To dispel any misconceptions, I am not advocating for our governments to become more autocratic— far from it. Authoritarianism was controlled for in their study, which didn’t actually slow the rate of infections. While it’s important for governments to promote practices that stop the virus spreading, Michele’s team argue that heavy handed responses to the pandemic may cause irreparable harm. Also, the excessive use of force can hamper innovation— which becomes increasingly important when devising long-term solutions.
Rather, we should aspire to what Michele has coined ‘cultural ambidexterity’. That is, we should retain the positive aspects of our loose cultures— such as tolerance for diversity and greater creativity— whilst also having the flexibility to tighten up when necessary.
Think this can’t be done? Look south to Australasia.
Whether it’s business partners or family members squabbling, Michele has found clashes between people leaning tight or loose is a major source of conflict. Noticeably, ‘tight-loose’ clashes have become defining stories of the coronavirus in the UK.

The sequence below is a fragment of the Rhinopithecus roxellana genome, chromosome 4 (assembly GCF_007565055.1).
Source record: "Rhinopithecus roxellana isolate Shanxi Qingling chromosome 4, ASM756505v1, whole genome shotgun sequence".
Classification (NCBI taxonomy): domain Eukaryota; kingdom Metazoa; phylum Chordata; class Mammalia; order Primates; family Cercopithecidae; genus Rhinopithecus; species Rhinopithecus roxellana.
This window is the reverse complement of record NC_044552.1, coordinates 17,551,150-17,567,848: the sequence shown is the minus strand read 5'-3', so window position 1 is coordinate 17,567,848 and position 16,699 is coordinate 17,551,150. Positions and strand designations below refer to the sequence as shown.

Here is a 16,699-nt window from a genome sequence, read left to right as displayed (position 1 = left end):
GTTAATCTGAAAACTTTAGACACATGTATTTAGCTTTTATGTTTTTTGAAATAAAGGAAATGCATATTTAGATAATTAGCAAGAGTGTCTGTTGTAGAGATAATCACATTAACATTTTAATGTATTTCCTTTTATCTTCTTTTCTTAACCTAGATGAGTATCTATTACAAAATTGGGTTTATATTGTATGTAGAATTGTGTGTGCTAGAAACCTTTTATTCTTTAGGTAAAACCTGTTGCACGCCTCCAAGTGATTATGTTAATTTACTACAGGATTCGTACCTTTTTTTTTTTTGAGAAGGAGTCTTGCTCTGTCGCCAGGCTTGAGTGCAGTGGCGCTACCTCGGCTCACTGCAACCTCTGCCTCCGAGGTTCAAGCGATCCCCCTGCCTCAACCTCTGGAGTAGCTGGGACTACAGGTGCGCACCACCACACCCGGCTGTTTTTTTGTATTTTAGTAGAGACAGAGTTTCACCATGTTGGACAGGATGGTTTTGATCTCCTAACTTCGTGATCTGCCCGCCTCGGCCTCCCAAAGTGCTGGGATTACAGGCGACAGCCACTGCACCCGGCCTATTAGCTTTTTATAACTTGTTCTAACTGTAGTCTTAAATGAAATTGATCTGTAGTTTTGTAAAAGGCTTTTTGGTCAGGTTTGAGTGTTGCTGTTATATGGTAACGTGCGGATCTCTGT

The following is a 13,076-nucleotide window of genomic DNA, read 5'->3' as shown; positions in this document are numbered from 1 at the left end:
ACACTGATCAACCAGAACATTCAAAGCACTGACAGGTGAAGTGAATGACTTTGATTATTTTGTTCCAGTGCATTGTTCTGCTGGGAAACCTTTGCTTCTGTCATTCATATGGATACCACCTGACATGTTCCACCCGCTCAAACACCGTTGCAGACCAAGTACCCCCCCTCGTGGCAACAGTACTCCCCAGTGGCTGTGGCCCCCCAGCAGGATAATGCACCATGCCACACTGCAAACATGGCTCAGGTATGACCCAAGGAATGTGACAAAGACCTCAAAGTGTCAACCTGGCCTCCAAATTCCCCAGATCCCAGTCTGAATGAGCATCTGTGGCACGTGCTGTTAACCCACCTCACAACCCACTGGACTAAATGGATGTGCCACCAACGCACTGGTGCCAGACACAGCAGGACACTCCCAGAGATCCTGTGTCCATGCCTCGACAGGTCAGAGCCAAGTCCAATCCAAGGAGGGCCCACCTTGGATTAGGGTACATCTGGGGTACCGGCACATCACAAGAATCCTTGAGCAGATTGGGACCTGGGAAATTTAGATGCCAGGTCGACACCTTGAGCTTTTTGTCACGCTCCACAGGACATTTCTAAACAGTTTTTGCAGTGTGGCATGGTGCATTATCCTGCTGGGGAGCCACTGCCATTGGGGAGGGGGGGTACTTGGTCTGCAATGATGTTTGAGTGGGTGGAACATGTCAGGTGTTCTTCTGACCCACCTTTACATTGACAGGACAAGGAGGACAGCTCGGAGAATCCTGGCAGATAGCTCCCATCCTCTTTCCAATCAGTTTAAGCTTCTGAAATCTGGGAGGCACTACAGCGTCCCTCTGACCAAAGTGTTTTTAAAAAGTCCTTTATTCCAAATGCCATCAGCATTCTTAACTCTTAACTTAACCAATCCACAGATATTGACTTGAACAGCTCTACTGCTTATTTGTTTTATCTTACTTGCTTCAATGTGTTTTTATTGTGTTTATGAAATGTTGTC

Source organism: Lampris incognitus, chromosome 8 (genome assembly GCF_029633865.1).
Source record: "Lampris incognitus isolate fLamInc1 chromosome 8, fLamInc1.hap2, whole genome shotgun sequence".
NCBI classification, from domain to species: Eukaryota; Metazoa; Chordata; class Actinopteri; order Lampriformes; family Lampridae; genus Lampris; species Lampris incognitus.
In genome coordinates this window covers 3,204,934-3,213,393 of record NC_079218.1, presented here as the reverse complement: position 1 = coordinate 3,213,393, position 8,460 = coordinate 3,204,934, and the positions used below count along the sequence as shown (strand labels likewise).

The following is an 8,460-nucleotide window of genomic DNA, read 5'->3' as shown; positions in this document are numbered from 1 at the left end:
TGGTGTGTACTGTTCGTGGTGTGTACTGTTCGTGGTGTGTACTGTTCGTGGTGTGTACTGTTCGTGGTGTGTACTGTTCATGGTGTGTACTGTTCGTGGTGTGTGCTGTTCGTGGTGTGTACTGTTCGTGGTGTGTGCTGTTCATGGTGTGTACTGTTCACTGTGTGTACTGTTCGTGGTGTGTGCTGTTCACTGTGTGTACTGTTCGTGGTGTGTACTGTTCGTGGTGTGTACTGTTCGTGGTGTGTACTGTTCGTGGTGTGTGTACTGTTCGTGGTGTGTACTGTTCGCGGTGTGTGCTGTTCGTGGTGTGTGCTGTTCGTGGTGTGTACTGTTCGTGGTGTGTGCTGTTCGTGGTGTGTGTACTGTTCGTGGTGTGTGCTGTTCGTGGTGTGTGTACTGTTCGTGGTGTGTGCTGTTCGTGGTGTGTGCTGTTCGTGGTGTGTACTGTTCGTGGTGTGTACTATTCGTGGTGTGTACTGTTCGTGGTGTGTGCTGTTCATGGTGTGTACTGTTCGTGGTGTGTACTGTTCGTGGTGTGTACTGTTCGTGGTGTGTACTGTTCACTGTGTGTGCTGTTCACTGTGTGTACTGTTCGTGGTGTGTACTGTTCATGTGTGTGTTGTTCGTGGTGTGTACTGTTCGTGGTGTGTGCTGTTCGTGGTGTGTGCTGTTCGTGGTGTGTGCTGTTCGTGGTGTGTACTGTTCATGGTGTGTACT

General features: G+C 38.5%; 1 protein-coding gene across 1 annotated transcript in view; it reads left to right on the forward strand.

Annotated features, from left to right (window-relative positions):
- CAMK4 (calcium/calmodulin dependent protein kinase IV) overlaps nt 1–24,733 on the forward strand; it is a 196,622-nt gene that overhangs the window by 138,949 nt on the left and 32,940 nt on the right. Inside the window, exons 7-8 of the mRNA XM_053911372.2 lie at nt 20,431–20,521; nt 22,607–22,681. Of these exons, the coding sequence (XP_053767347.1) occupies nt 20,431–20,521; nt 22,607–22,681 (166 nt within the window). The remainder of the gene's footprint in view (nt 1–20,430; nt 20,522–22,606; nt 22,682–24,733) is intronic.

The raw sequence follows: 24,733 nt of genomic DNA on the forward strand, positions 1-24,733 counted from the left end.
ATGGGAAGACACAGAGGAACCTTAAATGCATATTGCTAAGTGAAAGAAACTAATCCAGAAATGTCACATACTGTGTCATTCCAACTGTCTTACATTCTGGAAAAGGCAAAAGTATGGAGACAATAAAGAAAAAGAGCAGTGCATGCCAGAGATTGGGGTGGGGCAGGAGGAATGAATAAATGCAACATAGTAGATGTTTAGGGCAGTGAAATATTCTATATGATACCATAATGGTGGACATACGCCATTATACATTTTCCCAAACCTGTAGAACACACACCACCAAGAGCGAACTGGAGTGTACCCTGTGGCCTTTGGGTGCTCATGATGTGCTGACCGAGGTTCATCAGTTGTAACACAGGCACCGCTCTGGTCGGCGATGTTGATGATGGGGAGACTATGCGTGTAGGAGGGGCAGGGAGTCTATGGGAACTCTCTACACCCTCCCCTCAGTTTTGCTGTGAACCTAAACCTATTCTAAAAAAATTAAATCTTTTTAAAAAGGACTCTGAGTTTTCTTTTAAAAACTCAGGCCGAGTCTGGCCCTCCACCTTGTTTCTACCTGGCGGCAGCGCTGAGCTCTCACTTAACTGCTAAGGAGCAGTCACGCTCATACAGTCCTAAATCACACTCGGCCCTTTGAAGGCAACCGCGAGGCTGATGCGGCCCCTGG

Days after Boris Johnson ordered Britain to “stay at home, protect the NHS, save lives”, Derbyshire Police received a stiff telling off for using drones to shame people for visiting the Peak District (you could call this ‘meta-shaming’). On the other hand, a steady stream of social media posts complained about people flouting the rules— and the reticence of the police to enforce them.
More recently, the justifications provided for Dominic Cummings’ coronavirus road trips were frankly absurd— and have scorched political capital and damaged the public’s trust in the UK Government. Although Boris Johnson is betting this saga will blow over, this breach may undermine the restrictions in place and the next phase of the government’s strategy.
As Europe and the United States begin easing restrictions and reopening for business, risks abound.